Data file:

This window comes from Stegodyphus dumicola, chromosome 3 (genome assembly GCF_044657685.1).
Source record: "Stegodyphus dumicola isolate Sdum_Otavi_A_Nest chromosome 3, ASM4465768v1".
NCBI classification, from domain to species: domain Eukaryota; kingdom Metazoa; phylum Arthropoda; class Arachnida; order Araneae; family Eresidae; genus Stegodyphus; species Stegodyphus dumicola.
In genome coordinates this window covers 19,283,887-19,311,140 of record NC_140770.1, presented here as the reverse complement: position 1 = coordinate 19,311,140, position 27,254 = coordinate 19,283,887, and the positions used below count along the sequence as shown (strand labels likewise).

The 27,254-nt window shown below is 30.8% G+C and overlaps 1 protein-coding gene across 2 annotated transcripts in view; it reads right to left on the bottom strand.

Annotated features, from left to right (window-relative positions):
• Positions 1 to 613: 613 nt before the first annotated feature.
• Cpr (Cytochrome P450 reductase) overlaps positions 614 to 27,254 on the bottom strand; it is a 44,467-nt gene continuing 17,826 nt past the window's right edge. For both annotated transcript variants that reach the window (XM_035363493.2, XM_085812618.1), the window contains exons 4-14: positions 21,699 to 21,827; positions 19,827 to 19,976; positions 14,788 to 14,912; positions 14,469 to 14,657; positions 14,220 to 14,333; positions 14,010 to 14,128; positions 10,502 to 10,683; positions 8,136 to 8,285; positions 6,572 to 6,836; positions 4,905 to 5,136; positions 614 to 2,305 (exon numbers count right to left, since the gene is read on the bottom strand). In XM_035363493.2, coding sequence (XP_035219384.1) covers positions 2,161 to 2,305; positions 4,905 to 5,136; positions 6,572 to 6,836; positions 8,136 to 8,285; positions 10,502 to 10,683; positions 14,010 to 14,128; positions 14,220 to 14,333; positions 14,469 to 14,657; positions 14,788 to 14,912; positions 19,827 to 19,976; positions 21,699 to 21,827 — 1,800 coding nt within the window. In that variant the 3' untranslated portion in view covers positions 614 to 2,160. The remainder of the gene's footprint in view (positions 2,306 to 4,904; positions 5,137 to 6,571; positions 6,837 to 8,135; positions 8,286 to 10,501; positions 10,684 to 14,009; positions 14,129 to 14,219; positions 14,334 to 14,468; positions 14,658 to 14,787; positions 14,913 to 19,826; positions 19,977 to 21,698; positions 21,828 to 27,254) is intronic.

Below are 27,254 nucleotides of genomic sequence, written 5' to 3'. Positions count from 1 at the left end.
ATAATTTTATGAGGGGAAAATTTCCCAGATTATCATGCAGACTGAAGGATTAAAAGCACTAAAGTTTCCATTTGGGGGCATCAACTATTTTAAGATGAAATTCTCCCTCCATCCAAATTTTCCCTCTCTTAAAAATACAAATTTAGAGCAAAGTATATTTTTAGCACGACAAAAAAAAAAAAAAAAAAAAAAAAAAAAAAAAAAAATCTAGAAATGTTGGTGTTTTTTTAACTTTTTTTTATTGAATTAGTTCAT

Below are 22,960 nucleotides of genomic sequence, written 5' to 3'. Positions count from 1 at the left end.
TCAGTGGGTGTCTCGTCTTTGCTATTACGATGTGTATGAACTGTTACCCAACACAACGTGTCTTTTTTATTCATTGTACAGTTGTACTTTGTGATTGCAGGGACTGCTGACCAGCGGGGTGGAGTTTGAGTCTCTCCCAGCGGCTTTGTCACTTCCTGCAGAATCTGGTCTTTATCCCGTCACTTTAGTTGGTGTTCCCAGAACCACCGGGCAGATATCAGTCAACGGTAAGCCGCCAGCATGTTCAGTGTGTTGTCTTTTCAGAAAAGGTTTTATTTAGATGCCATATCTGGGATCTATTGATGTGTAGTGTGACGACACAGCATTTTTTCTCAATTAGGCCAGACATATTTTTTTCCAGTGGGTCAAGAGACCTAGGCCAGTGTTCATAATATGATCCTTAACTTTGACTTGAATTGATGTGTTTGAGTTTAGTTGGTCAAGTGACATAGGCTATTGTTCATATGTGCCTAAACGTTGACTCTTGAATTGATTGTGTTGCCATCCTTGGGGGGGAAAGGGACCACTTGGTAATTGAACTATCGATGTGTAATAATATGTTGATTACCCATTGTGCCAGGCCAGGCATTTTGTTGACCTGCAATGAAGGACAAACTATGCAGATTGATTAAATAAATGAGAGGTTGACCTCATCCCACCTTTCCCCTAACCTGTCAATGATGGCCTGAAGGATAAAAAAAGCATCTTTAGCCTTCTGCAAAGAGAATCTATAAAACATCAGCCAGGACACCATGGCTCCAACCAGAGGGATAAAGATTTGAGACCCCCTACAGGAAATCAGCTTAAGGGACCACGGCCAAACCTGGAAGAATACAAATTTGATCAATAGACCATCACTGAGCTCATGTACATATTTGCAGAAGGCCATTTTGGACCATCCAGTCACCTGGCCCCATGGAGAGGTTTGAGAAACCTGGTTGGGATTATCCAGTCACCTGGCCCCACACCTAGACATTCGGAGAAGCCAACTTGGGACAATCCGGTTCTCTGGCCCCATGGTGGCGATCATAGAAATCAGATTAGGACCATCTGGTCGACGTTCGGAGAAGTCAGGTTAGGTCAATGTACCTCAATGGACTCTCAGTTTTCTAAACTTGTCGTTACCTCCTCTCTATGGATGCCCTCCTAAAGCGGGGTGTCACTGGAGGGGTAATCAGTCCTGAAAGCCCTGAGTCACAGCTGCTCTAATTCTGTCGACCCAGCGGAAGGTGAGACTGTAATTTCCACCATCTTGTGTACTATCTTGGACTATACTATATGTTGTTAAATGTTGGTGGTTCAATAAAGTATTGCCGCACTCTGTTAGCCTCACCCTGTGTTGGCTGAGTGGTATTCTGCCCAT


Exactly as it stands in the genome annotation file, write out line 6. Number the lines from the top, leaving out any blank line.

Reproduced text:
Annotated features, from left to right (window-relative positions):